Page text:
FinancialBuzz.com’s latest Buzz on the Street Show: Featuring Our Corporate News Recap on “Pasha Brands Secures Historic Supply Agreement with Licensed Micro-Cultivator, Hearst Organic Cannabis.”
Pasha Brands Ltd. (CSE: CRFT) (OTC: CRFTF) (FSE: ZZD), North America’s largest craft cannabis brand house, is pleased to announce that its wholly owned subsidiary, BC Craft Supply Co. Ltd (“BC Craft“), has signed a supply agreement with Canada’s first licensed micro-cultivator applicant, Hearst Organic Cannabis.
Based in Vancouver, British Columbia, Pasha Brands is a vertically integrated organization that is firmly rooted in BC’s craft cannabis industry, which boasts an international reputation. With proven capabilities in cannabis cultivation, genetic research and development, product, processing, and retail, Pasha is uniquely positioned in the new legal cannabis market through its network of hundreds of craft cannabis suppliers under the Pasha umbrella.
In centuries past, prior to the current period of legalization, cannabis was predominantly used as an herbal medicinal remedy in countries such as China and India. However, during the 20th century, multiple nations decided to prohibit the plant because of the poorly perceived psychoactive effect derived from its THC compound, oftentimes imposing harsh restrictions on cannabis. However, by the late 20th century, the U.S. began to change the scene of the industry as several states legalized cannabis for medical use in the late 1990s. Following the trailblazers, a string of other states started to legalize medical cannabis as well. Now, more than half the U.S. has legalized the use of medical cannabis, while just over a fifth, including the District of Columbia, legalized recreational its use as well. While the U.S. is the primary growth driver for the global cannabis market, Canada has now become the center of attention after it completely legalized cannabis in October 2018, becoming the second country ever to fully legalize cannabis for adults. Yet, despite legalizing cannabis, the Canadian federal and provincial governments have imposed strict regulations as precautionary measures that have hurt many businesses, particularly smaller ones. Nonetheless, small businesses are now beginning to stand out among the competition, as they take an alternate approach to their processes. According to data compiled by ArcView Market Research and BDS Analytics, the legal cannabis spending reach USD 569 Million in 2018, during its first year of adult-use sales. By 2024, legal spending is projected to reach 5.2 Billion while exhibiting a CAGR of 44.4%.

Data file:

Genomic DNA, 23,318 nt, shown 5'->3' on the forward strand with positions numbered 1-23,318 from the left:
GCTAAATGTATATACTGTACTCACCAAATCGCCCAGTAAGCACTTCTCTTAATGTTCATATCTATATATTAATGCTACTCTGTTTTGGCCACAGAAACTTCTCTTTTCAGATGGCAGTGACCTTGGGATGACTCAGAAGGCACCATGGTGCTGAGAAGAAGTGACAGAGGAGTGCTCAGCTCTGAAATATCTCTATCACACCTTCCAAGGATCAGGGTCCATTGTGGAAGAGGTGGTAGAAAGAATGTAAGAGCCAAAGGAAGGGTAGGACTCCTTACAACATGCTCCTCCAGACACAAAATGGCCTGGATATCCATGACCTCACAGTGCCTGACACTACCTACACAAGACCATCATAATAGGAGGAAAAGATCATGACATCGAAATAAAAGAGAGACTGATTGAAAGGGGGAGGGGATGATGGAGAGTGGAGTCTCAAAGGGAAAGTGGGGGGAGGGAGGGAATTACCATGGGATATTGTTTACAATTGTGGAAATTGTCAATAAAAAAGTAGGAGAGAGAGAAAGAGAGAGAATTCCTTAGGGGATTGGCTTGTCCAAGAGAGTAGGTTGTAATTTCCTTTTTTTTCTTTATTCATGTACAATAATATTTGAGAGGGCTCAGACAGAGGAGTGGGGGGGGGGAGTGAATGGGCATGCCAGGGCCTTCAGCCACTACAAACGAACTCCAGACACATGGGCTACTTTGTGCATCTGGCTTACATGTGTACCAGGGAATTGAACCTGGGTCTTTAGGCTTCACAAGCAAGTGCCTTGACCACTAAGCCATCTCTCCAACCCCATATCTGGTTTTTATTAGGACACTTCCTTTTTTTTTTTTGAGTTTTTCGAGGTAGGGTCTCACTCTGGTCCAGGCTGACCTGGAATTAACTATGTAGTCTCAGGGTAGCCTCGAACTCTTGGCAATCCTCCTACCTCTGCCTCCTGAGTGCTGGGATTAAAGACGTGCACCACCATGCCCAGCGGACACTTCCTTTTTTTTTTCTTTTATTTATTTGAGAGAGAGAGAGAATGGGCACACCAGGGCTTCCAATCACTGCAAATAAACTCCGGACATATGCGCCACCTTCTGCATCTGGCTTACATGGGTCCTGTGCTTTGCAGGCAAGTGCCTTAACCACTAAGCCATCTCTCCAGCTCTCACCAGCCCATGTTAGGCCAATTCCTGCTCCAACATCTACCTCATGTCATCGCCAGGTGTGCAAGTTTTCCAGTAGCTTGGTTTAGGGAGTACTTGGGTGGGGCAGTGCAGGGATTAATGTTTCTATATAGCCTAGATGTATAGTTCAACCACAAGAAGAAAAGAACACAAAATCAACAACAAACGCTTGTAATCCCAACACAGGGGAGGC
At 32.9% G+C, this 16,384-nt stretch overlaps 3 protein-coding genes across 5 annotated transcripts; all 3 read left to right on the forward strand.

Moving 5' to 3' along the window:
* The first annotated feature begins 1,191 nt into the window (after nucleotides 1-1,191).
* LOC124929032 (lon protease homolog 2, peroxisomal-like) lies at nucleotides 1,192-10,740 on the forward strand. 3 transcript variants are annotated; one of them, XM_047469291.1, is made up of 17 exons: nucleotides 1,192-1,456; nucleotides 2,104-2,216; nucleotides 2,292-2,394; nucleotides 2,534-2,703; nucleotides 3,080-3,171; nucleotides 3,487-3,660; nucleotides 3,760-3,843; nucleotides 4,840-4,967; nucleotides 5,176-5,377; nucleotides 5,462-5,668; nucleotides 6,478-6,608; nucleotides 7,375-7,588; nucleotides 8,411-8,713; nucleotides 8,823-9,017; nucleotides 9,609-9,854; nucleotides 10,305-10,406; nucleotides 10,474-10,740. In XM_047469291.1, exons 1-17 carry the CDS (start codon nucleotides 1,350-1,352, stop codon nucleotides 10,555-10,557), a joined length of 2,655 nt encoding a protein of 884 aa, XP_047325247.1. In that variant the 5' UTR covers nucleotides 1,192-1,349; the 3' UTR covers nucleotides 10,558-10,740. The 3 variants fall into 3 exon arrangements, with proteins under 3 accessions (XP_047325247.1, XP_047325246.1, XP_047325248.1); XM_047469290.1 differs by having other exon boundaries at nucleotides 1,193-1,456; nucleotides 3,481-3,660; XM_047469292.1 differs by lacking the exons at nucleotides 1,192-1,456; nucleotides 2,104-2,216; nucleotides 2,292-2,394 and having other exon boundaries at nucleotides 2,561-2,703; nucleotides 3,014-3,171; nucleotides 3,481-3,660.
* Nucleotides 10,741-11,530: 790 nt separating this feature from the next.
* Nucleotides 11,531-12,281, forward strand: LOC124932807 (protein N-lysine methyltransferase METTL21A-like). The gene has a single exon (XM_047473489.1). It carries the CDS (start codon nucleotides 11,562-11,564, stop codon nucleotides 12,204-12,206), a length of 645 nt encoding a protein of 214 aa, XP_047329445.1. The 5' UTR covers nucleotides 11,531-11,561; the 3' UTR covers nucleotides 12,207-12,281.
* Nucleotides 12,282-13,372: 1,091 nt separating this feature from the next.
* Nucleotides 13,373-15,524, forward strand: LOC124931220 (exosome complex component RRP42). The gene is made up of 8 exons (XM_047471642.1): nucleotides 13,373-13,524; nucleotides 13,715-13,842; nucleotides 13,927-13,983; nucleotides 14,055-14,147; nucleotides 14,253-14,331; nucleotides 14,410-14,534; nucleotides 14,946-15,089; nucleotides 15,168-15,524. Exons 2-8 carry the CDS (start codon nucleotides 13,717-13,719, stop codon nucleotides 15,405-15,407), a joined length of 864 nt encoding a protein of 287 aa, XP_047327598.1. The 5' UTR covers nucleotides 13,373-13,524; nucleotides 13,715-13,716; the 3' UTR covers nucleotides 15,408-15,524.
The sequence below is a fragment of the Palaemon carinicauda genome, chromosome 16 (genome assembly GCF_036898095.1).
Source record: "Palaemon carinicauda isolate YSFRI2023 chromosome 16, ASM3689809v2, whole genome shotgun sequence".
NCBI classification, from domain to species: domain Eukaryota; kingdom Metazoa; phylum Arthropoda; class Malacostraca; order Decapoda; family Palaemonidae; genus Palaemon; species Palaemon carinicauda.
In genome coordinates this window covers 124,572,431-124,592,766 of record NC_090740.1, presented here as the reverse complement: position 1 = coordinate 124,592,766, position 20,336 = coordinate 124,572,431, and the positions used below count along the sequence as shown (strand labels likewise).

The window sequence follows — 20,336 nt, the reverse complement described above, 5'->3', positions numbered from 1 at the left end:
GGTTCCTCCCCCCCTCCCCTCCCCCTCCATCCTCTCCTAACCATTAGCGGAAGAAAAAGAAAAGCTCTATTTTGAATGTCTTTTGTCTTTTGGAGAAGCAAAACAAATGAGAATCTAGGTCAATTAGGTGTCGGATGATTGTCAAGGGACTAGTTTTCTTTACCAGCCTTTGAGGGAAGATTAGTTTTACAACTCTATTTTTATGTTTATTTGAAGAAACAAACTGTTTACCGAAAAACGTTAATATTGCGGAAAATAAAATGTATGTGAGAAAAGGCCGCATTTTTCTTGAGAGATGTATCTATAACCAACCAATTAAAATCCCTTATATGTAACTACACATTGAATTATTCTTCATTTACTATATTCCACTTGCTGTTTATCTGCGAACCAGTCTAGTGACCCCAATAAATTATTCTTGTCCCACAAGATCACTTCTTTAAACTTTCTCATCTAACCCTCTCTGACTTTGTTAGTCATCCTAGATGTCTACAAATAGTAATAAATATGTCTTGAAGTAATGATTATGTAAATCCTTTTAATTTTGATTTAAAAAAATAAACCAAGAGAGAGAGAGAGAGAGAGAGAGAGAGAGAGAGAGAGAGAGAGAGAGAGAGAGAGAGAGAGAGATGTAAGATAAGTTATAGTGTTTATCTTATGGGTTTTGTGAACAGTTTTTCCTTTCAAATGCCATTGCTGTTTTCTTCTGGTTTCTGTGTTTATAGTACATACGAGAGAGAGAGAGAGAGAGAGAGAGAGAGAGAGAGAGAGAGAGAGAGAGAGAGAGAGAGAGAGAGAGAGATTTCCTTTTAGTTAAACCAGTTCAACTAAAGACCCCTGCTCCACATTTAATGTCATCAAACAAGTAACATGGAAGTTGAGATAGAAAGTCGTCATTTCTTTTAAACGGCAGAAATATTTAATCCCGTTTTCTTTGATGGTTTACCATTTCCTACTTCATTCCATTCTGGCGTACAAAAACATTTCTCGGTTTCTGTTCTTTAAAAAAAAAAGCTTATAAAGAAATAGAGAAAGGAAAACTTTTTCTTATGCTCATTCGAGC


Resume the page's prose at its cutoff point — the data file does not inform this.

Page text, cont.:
The Canadian federal government’s restrictions on certain businesses caused numerous ventures to go out of business. For instance, regulators curtailed retailer hours, which resulted in some brick-and-mortar locations losing revenue and customers. Moreover, due to the small number of cultivation licenses distributed, the demand outweighed the supply for quite some time, causing countrywide shortages. And in most cases, large corporations were the only ones who were shining throughout the drought. However, some small businesses have created innovative products that large-scale companies simply cannot replicate. Specifically, “craft cannabis” cultivation has become a process many smaller cannabis businesses excel at. Craft cannabis is similar to other craft professions such as beer or coffee, where craft cultivators take immense passion in their work and strive to provide consumers with excellent, high quality products. Craft cultivators undergo tedious and meticulous procedures in order to create premium cannabis flowers. Notably, cultivators avoid the use of artificial products so that the plant is grown more naturally. Moreover, cultivators who use indoor or greenhouse facilities have complete control over the growing environment, allowing them to provide an optimal growing environment. For example, one strain may require stronger airflow because it is a short and dense plant, but another plant could be tall, which would require more airflow to its top. Additionally, taller plants can be a bit more difficult to manage because cultivators have to check the top to make sure molding doesn’t occur. Similarly, cultivators tend to each and every individual plant to prevent any disturbances from damaging the buds. By doing so, cultivators can maintain the cannabinoids within the buds, creating a more potent strain. “A lot of the licensed producers right now, their goal as publicly traded companies is producing the cheapest cannabis possible for the commercial market,” said Lisa Campbell, Chief Executive Officer of Lifford Cannabis Solutions. “A lot of people say hand-trimmed buds is craft, so the trim is really important. If it’s dense and not fluffy, it’s great, and obviously, smell and flavour are factors. It’s like getting a bottle of wine for thousands of dollars – there will be certain products that will fetch a premium.”
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